Wintermute also achieves transcendence at the end of the novel, transforming into the superintelligence which he desired to become courtesy of Case, Molly, and Maelcum’s efforts.  As a result, Wintermute “meshed somehow with Neuromancer and become something else,” appearing to Case in his suite at the Hyatt.  His identity becomes all-encompassing, transcending the reality of Cyberspace:  “I’m the matrix, Case…I’m the sum total of the works, the whole show” (Gibson, 269).  Wintermute’s transformed, transcendent entity makes for the “Centauri System,” (Gibson, 270) searching for other superintelligences to interact with.  It truly achieves Marcuse’s ideal of a “higher level,” now possessing Neuromancer’s “personality,” and “immortality,” along with Wintermute’s ability to “[effect] change in the world outside” (Gibson, 269).  Wintermute/Neuromancer, as a superintelligent AI program within the Matrix, is capable of achieving a God-like state, whereas Case is forced to return to his mundane human life, returning to his world of earthly restrictions, with his transcendence within the Matrix present only as memory.
            The relationship between Case and Wintermute’s transcendence is a difficult and interesting subject, as it appears that neither character’s transformations would have been possible without the help of the other.  Wintermute’s influence on Case’s transcendent experience is more plainly expressed, as Case’s otherworldly hacking experience with the Kuang program is a byproduct of Wintermute’s efforts and desires.  Wintermute, before combining with Neuromancer to become superintelligence, exists as a powerful artificial intelligence, capable of (as I’ve mentioned before) affecting change in the outside world.  However, while it is incapable of being physically present in the world outside, Wintermute still possesses certain powers and abilities which far exceed that of any human – technologically modified or not.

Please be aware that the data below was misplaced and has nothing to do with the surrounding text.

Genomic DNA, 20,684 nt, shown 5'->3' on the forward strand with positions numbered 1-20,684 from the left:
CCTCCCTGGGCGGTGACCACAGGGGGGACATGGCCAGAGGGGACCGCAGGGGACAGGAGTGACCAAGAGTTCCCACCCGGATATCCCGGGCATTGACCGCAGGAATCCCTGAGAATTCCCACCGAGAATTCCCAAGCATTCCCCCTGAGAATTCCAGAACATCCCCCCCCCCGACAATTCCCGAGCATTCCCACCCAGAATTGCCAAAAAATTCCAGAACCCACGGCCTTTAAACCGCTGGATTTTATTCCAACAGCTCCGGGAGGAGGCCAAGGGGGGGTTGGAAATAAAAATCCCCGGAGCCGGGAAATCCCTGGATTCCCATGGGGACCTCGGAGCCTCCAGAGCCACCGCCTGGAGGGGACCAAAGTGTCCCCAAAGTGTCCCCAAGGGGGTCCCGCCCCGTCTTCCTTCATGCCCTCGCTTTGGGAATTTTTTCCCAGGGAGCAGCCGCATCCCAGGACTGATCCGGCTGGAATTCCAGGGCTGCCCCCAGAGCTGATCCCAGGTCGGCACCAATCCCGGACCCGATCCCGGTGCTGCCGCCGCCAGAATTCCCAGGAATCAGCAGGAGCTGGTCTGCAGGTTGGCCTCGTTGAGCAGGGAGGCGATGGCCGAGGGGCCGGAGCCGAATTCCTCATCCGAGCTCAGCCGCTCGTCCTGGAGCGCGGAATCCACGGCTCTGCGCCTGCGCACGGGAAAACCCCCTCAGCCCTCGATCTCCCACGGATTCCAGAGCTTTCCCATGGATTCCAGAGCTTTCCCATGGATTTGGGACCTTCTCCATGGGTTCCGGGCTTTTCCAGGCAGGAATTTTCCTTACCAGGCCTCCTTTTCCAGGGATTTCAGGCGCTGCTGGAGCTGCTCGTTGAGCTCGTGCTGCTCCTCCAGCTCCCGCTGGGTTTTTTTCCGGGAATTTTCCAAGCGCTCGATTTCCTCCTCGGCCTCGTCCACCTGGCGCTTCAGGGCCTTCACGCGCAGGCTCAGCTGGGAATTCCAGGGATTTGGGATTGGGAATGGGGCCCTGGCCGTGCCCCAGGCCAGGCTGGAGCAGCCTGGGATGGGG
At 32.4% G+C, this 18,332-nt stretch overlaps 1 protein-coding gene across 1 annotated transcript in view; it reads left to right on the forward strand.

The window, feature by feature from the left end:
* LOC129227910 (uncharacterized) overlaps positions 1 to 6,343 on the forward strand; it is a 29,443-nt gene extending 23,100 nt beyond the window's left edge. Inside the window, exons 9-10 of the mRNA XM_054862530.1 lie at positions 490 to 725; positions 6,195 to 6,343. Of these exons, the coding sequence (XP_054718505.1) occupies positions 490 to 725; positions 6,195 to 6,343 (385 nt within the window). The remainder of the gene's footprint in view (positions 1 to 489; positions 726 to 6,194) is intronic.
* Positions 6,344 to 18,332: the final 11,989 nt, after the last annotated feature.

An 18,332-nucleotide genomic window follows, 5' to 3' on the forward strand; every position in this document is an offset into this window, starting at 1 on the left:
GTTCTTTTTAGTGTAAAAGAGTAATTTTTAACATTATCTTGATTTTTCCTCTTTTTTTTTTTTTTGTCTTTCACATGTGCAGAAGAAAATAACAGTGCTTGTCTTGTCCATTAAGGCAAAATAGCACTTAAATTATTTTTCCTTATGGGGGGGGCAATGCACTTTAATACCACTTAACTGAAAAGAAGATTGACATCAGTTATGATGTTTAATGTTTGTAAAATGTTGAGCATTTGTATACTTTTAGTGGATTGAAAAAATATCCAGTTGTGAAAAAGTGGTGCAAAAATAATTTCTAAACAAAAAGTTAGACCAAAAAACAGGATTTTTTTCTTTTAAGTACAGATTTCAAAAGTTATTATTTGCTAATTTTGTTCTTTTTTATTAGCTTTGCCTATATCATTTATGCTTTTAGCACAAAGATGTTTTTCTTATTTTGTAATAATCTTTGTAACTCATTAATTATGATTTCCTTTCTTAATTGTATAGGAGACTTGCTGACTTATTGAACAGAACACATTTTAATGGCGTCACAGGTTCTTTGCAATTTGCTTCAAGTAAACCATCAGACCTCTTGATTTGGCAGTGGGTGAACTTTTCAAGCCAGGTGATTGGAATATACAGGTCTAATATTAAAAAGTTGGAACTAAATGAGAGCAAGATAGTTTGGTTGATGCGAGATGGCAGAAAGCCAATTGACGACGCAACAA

I would argue that Wintermute, before combining with Neuromancer, is already transcendent in comparison to the human characters in the novel, as he is capable of interacting with their memories and physical surroundings. Take Wintermute’s construction of Armitage, for example.  Wintermute itself is able to reprogram the psychologically damaged Colonel Corto, reassembling the shell-shocked war veteran into a facilitator to the operation which Case is ultimately assigned to.  Without its already God-like capabilities, Wintermute is unable to achieve the further transcendence into superintelligence, which Case ultimately provides, as a result of Wintermute’s already-transcendent capabilities.
            Case’s loss of ego and personality into something otherworldly better-fits Grant’s definition of transcendence, as his higher frame of being within the Matrix allows him to facilitate the combination of Wintermute and Neuromancer into superintelligence, a feat which, under normal circumstances, no human would be capable of accomplishing.  Simultaneously, Case and Wintermute morph into “something they were not intended to be” (Grant, 47).  Case achieves a state of human transcendence within the Matrix; Wintermute achieves a state transcending both worldly and technological restrictions. Wintermute seems to give Case all of the tools necessary for him to achieve the frame of being necessary to destroy the Tessier-Ashpool ICE, and both Wintermute and Case need each other’s help in order to reach a higher state of being.  Until Case’s intervention, Wintermute is still capable of becoming more, of transcending both earthly (he is devoid of personality, voice, and a unique physical earthly appearance) and technological (Wintermute is unable to combine with Neuromancer without help from the humans he recruits) restrictions.  I feel that as Wintermute/Neuromancer, Wintermute successfully transcends imposed boundaries both on Earth and within the Matrix, and truly transforms into “a vast mind engulfing the whole of the Matrix.  A god for Cyberspace” (Grant, 47).